Cool...and they even got a Science paper out of it, the summary of which reads in part:  "...laps by a subtle mechanism based on water adhesion to the dorsal side of the tongue. A combined experimental and theoretical analysis reveals that Felis catus exploits fluid inertia to defeat gravity and pull liquid into the mouth. This competition between inertia and gravity sets the lapping frequency and yields a prediction for the dependence of frequency on animal mass..."

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Two Grey Beards Watch the Ducks in the Rain

by Bryan 10. October 2010 11:20

That's new WSU Foundation Trustee and a Coug's Coug, Kyle Frandle,  and me at our 30th DVM class reunion watching the Cougs give the Ducks a game at homecoming yesterday.  Another 1980 grad, Adawna Windom, is huddled under her green jacket behind us, and peeking over our rain gear is former long-time CVM faculty member Duane Mickelson, celebrating his 40th reunion.

As always, Kyle was there to bail me out, as I had counted on the weather cooperating and had no impervious outerwear.

Go Cougs!


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A Generous Spirit

by Bryan 2. September 2010 06:56

The people in this college are always a source of inspiration to me, in many ways, large and small.

Even in tough times, we work together as best we know how to keep moving ahead and taking care to celebrate our success.  Sometimes this means overcoming obstacles put in our way by well-intentioned, but frustrating nonetheless, policies, rules, and regulations.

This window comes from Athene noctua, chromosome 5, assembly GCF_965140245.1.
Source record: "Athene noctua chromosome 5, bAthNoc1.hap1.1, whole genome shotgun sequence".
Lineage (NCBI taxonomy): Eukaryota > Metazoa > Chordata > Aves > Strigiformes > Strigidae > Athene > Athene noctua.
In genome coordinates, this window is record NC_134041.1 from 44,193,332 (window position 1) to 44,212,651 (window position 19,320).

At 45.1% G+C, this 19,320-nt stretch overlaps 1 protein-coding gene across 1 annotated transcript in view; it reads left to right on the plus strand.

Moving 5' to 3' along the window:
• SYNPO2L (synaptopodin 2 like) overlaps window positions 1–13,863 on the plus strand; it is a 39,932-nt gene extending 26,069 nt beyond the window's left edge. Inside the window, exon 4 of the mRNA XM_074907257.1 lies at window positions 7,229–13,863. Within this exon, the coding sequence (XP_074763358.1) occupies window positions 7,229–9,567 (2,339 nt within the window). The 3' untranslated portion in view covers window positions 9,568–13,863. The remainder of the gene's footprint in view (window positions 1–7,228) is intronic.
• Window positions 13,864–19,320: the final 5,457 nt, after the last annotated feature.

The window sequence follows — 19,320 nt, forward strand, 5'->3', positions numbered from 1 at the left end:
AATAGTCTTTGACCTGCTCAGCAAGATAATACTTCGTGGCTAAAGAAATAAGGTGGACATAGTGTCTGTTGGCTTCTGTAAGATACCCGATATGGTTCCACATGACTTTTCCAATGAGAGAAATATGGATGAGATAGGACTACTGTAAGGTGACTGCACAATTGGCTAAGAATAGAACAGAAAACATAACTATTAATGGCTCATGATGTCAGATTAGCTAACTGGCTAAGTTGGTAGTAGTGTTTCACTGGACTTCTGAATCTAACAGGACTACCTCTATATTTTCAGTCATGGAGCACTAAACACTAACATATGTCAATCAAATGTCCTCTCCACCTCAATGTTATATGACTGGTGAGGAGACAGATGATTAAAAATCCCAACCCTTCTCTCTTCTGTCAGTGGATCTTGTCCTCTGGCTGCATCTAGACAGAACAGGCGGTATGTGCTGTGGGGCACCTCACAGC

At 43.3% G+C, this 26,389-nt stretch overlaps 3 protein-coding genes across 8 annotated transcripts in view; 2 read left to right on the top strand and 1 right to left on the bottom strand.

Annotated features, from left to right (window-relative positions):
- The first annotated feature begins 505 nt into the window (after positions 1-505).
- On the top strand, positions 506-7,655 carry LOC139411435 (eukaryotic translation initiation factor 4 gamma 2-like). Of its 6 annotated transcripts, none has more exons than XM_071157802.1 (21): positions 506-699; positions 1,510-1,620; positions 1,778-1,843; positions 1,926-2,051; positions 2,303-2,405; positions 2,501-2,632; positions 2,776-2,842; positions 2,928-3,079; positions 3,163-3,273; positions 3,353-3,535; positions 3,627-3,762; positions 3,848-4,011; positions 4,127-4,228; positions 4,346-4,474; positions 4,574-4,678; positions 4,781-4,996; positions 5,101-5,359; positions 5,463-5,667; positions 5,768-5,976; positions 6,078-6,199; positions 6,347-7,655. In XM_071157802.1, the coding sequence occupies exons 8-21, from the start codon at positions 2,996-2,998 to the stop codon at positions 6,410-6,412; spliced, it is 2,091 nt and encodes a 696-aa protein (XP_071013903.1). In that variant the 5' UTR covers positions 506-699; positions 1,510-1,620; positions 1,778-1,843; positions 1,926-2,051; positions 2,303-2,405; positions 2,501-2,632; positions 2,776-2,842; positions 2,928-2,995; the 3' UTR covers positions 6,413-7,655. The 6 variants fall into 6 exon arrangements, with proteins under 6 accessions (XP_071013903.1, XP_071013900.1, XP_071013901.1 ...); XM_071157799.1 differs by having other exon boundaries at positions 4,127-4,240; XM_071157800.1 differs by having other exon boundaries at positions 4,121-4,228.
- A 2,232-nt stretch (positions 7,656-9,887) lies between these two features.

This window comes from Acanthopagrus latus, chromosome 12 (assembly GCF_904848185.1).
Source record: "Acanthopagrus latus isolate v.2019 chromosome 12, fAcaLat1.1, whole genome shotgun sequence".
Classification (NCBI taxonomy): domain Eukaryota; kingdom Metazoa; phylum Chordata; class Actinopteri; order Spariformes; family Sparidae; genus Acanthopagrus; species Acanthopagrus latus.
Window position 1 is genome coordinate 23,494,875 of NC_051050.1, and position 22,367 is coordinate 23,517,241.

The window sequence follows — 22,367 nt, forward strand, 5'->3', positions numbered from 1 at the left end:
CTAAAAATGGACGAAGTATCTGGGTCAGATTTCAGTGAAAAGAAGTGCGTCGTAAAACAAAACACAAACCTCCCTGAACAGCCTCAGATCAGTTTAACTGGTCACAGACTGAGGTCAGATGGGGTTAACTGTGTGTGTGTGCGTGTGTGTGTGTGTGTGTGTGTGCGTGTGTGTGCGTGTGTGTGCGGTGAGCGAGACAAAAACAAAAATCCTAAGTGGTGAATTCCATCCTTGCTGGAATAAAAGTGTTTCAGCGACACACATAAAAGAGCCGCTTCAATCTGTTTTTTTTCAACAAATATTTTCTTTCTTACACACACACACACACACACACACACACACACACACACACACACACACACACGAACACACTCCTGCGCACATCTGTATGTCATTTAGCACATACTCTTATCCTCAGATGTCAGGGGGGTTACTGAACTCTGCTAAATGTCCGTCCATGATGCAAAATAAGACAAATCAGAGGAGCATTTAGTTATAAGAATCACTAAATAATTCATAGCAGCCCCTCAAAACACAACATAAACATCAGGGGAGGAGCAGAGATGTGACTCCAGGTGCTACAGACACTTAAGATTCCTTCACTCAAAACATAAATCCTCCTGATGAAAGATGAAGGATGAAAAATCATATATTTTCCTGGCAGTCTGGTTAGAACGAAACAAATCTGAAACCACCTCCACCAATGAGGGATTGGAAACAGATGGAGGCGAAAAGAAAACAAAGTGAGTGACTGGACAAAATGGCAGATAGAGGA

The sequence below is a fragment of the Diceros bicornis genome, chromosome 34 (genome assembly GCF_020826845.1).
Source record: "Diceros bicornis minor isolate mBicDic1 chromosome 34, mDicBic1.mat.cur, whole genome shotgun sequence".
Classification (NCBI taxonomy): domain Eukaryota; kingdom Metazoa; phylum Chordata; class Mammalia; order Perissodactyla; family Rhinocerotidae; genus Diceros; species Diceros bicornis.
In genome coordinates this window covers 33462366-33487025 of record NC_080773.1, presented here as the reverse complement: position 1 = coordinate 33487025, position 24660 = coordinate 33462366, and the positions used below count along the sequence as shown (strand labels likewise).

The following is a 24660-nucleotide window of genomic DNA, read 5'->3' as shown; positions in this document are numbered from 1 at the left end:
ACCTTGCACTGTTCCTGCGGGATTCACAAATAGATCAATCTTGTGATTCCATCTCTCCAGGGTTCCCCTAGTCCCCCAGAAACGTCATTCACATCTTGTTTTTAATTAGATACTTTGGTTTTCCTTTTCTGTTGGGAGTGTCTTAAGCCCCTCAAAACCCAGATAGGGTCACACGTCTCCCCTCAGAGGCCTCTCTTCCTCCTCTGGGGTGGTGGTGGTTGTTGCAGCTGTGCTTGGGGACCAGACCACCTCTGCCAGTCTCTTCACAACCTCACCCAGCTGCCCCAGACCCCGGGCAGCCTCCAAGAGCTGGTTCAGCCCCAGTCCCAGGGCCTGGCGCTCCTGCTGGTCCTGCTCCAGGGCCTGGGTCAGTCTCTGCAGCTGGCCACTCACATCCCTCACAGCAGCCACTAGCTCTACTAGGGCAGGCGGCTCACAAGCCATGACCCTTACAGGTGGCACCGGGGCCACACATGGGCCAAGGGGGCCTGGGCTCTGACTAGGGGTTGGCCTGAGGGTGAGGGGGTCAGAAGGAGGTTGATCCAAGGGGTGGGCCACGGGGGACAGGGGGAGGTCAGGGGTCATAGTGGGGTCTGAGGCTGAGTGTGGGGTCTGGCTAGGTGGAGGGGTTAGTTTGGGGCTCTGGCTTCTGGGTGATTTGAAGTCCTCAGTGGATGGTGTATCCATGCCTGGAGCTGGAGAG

I recently had occasion to be really proud of our faculty, who stepped up to a challenge I issued as follows:  Each year, our college's staff advisory committee selects four or five staff members, who have been nominated by others in the college, to receive a Dean's Staff Excellence Award.  The recipients this year -- as always -- represent a cross section of our many great staff.  This has always been a monetary award of $500 in recognition for jobs well done.  This year the obstacle was a state law passed as part of the budget cutting forced on us by the severe economic downturn we have been in for the past two years.  This law prohibits use of any university funds, regardless of the source of those funds, for cash awards to faculty or staff.  In this tough time that challenges our collective morale, we felt that it was more important than ever to provide the recognition and cash that go with these awards, so the faculty stepped up and gave to me funds that I then used to provide five staff members with the usual $500 cash award.

From the bottom of my heart, I thank these faculty -- and some senior staff from across the college who gave funds even though they were not asked to.  These were not donations to WSU.  They generated no tax deduction.  They were funds given to me personally in amounts from $20 to $200 and then passed through me to these five incredible staff members.